David Wood studied a management and business skills programme at University of Oxford Department for Continuing Education in relation to technology (and it’s commercialisation) and psychology.
He was taught by Dr Emily Seward, Dr Lauren Sosdian, Dr James Hudson, Dr Nathan Pike, Dr Alexandra Bush, Dr Tim Hart, and Dr Jane Pollock.
David’s study areas included, taking software and digital ideas to market, technology and business valuation, managing innovative technology, branding and marketing, starting a successful business in technology, psychology in organisations, psychology for leadership.
Technology and Business Valuation
He studied the methodologies used in technology and business valuation. The methodologies are appropriate for all business commercialisation; and the fundamentals of how and when various approaches can be applied include the likes of licensing a technology, or raising investment for a company. Valuation methodologies studied included cost method; market approach (comparables); income method (discounted cash flow DCF), and venture capital method (pre-money and post-money valuation). Although this module was specifically aimed at understanding either (a) how to grow and maximise the value of technology-based businesses, or (b) having the tools to acquire valuable technologies by maximising and de-risking returns on investment; the key valuation methodologies studied can be applied to business valuation in general.
Managing Innovative Technology
This module covered the essential knowledge for technology commercialisation in technology and research. It was about understanding how organisations effectively find, evaluate and process innovative technologies to realise the commercial value by transferring technologies to the market, and how disruptive innovation can create a new market.
David now has the ability to evaluate beyond the technical evaluation criteria after studying the topics of open innovation, licensing, accessing markets, and patent / IP strategy. He fully appreciate the complexity of the patenting process; and he is aware of the resource and strategic implications of patenting.
David developed his understanding of the legal, technical and negotiating skills to build innovation capacity; and studied:
– Open innovation vs traditional approaches (Organisational and process factors, Licensing technology and negotiation, Intellectual property strategy, Exploring technology markets).
– Innovation management and entrepreneurship (defining innovation, models of innovation, understanding disruptive innovation
– IP Management (What is IP? Can you and should you protect using IPR? What are the evaluation tools to help decision making?)
– Licensing (the process, when licensing is appropriate, what is required of licensor and licensee).
– Finding Markets (market research for radical technologies, functional analysis of tech, end user needs)
– Open Innovation (the knowledge economy, argument for, how it works, principle v practice, barriers and constraints, implementation,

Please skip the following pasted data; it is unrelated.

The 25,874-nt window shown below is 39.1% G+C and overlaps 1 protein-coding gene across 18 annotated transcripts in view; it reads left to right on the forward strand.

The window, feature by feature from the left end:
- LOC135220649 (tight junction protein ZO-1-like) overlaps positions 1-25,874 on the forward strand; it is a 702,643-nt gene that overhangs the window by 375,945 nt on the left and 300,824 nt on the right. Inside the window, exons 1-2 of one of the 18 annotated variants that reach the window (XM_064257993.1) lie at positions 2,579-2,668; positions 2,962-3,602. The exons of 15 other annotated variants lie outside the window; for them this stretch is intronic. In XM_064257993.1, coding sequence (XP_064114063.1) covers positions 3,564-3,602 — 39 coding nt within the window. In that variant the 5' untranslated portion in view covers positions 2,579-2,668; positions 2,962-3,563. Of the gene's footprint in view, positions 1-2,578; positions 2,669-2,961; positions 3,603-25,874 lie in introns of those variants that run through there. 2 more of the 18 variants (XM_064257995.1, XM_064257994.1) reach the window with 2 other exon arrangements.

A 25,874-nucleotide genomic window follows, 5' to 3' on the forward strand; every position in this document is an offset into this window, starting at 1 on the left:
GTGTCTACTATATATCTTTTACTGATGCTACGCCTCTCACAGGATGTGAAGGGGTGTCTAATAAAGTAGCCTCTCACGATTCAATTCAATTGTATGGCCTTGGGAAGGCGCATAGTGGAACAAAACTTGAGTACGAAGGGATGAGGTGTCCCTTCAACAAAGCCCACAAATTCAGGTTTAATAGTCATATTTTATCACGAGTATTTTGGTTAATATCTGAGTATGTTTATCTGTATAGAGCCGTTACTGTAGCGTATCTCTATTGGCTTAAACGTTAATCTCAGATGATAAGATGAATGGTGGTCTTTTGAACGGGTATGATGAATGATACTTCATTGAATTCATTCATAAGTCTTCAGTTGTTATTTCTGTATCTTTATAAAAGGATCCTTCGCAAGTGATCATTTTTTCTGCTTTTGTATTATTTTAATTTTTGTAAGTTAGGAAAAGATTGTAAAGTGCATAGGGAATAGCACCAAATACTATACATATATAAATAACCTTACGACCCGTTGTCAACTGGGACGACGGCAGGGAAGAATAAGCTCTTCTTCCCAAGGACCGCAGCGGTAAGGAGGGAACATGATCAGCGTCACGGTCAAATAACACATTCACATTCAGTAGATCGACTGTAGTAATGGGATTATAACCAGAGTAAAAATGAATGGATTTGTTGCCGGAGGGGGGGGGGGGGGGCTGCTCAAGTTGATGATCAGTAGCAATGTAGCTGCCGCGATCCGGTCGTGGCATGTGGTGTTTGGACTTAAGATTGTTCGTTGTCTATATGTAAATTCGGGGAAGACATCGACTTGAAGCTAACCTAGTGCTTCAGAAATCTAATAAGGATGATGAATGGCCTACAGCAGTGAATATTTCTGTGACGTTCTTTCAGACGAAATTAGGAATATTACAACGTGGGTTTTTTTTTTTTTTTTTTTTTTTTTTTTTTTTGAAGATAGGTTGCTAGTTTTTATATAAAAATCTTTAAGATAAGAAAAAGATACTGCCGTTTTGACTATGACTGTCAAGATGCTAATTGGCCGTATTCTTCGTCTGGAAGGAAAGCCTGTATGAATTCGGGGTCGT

legal structure, how to enable).
Taking Software and Digital Ideas to Market
David studied the main issues when taking digital ideas to market. The effective strategies to realise the market potential of digitally based enterprise are based around (1) protecting digital innovations, (2) developing a commercial strategy (3) raising funds, and (4) growing a start-up business
(1) Protecting digital innovations
He understands the rights, structures and defensibility strategies for protecting intellectual property. (i.e. patents and copyrights; registered designs and trademarks; trade secrets; international variance in protection strategies, potential pitfalls of software patents; copyright complexities; the risks of reverse engineering and de novo redevelopment; IP due diligence; cognisant of fast-moving digital markets; conceptualise IP strategies).
(2) Developing a commercial strategy:
He understands the business models, market research, and pricing around taking digital ideas to market. (i.e. evaluating the idea; deciding commercialisation strategy; understanding various business models and business modelling tools and techniques; identifying and researching target markets; testing through market validation techniques; stting pricing strategies for products and services; techniques for estimating price and revenues)
(3) Raising funds
Key areas of study were around business plans, financial projections, and the understanding of finance concepts. (i.e. difference between bootstrapping and external resource funding; documentation and the fundraising process; financial statements terminology and financial projections relate to enterprise valuation; understand investor expectations and how to meet them).
(4) Growing a start-up business
He studied the different stages in product and business development (and how they overlap); and lean product development, legalities and putting a team together. (i.e. the difference between various business incorporation documents and agreements; skills needed for the start-up team, the entrepreneurship ecosystem, and support mechanisms and facilities to grow).